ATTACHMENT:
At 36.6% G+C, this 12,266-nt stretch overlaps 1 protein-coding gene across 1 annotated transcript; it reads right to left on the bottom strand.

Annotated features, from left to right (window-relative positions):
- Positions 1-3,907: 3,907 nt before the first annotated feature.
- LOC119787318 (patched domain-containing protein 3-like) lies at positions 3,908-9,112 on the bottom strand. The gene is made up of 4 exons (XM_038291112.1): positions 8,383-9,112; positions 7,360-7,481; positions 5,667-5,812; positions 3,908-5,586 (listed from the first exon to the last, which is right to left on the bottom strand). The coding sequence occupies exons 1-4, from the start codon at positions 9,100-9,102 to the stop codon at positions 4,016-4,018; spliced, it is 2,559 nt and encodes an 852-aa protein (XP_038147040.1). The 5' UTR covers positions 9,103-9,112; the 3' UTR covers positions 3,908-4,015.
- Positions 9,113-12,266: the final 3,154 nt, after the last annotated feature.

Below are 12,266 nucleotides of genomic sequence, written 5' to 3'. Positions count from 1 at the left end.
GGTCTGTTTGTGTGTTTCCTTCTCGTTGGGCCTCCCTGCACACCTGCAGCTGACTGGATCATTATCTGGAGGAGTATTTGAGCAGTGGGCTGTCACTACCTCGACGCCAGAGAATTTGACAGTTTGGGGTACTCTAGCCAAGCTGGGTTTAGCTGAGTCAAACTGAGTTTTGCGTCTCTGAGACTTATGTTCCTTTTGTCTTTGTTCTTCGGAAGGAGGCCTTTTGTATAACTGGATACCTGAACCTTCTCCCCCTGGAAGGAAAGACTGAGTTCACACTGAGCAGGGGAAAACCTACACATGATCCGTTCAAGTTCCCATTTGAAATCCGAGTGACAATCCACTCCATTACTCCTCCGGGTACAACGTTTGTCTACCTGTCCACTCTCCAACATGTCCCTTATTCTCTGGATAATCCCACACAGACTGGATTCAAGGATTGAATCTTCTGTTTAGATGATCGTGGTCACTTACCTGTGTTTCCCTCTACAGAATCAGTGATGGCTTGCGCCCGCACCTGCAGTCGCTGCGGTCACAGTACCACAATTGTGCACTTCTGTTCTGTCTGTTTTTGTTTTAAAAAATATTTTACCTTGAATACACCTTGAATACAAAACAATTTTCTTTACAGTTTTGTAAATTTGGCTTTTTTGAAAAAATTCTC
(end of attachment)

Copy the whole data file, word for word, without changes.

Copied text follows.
At 36.6% G+C, this 12,266-nt stretch overlaps 1 protein-coding gene across 1 annotated transcript; it reads right to left on the bottom strand.

Annotated features, from left to right (window-relative positions):
- Positions 1-3,907: 3,907 nt before the first annotated feature.
- LOC119787318 (patched domain-containing protein 3-like) lies at positions 3,908-9,112 on the bottom strand. The gene is made up of 4 exons (XM_038291112.1): positions 8,383-9,112; positions 7,360-7,481; positions 5,667-5,812; positions 3,908-5,586 (listed from the first exon to the last, which is right to left on the bottom strand). The coding sequence occupies exons 1-4, from the start codon at positions 9,100-9,102 to the stop codon at positions 4,016-4,018; spliced, it is 2,559 nt and encodes an 852-aa protein (XP_038147040.1). The 5' UTR covers positions 9,103-9,112; the 3' UTR covers positions 3,908-4,015.
- Positions 9,113-12,266: the final 3,154 nt, after the last annotated feature.

Below are 12,266 nucleotides of genomic sequence, written 5' to 3'. Positions count from 1 at the left end.
GGTCTGTTTGTGTGTTTCCTTCTCGTTGGGCCTCCCTGCACACCTGCAGCTGACTGGATCATTATCTGGAGGAGTATTTGAGCAGTGGGCTGTCACTACCTCGACGCCAGAGAATTTGACAGTTTGGGGTACTCTAGCCAAGCTGGGTTTAGCTGAGTCAAACTGAGTTTTGCGTCTCTGAGACTTATGTTCCTTTTGTCTTTGTTCTTCGGAAGGAGGCCTTTTGTATAACTGGATACCTGAACCTTCTCCCCCTGGAAGGAAAGACTGAGTTCACACTGAGCAGGGGAAAACCTACACATGATCCGTTCAAGTTCCCATTTGAAATCCGAGTGACAATCCACTCCATTACTCCTCCGGGTACAACGTTTGTCTACCTGTCCACTCTCCAACATGTCCCTTATTCTCTGGATAATCCCACACAGACTGGATTCAAGGATTGAATCTTCTGTTTAGATGATCGTGGTCACTTACCTGTGTTTCCCTCTACAGAATCAGTGATGGCTTGCGCCCGCACCTGCAGTCGCTGCGGTCACAGTACCACAATTGTGCACTTCTGTTCTGTCTGTTTTTGTTTTAAAAAATATTTTACCTTGAATACACCTTGAATACAAAACAATTTTCTTTACAGTTTTGTAAATTTGGCTTTTTTGAAAAAATTCTC